Gambling group declines to comment on reports that a rights issue is imminent

The UK online and offline gambling group Ladbrokes plc has so far declined to comment on rumours sweeping across the London market Wednesday that it is about to initiate a rights issue to raise GBP 300 million in order to pay down a reported GBP 960 million debt burden.

The Financial Times was first with the reports, claiming that the gambling group would tap shareholders for cash with the launch a rights issue this week. The respected business newspaper expected the issue to be priced at a 35-40 percent discount to Wednesday’s closing price on the company's shares of 181p.

Proceeds from the issue will be used to help Britain's biggest bookmaker pay down its GBP 960 million debt burden and reduce its ratio of net debt to earnings, the FT said.

"The company is not in danger of breaching covenants. William Hill has raised the benchmark on the ratio after their rights issue and this is just to match them," a person close to the situation told the FT.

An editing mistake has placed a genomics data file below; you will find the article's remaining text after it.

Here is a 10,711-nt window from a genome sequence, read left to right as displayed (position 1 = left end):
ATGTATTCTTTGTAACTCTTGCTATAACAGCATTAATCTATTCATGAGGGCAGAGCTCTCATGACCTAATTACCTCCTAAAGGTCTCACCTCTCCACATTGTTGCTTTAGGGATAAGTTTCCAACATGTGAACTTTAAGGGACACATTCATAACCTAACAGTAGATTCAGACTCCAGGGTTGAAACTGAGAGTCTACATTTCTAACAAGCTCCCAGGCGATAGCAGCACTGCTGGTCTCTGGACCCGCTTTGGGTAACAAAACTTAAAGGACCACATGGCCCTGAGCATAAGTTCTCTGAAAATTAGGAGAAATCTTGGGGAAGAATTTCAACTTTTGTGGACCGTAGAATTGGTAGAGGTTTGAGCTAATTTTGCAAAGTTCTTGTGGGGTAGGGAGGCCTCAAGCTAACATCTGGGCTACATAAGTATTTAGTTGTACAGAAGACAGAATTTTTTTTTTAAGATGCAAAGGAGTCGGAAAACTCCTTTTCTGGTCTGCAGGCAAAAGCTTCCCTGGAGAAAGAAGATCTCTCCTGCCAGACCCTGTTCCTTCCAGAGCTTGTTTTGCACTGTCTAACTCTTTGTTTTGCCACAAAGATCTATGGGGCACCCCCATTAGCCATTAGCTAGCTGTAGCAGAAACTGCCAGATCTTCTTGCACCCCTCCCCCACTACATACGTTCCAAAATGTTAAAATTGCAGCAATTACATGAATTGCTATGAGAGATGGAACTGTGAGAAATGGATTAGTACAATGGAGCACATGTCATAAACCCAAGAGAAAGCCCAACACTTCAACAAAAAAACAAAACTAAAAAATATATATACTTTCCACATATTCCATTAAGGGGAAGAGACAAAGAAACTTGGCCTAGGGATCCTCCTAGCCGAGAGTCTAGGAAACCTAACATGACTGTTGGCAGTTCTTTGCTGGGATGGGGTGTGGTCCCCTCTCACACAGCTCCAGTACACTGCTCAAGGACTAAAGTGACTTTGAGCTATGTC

A Ladbrokes spokesman declined to comment.

The newspaper noted that the move comes just seven months after rival William Hill plc launched a GBP 350 million rights issue and follows a spate of fundraising in the public sector that has included reports of negotiations on a debt for equity deal by Gala Coral (see previous InfoPowa reports).

Bloomberg's news service reported that the fundraising activities are due to bookmakers being hit by heavy losses on football since the start of a Premier League season that has witnessed a drying up of draws – the bookies’ favourite result.

They are also being hammered by a run of wins by the Premier League’s leading and most heavily backed clubs.

"Already in August, Ladbrokes was forced to cut its interim dividend by nearly a third and tighten its cost-cutting programme following a drop in revenues and underlying profits," Bloombergs reports, noting that for the half year to June '09, revenues at Ladbrokes fell 7 percent to GBP 565 million as increasingly cautious gamblers cut back on their wagers. Underlying profit dipped 4 percent to GBP 131 million.

Along with details of the rights issue, Ladbrokes is expected to give an update on current trading, in which it is expected to highlight difficult conditions.

Like rival William Hill, Ladbrokes has plans to shift online operations to Gibraltar to become more competitive.

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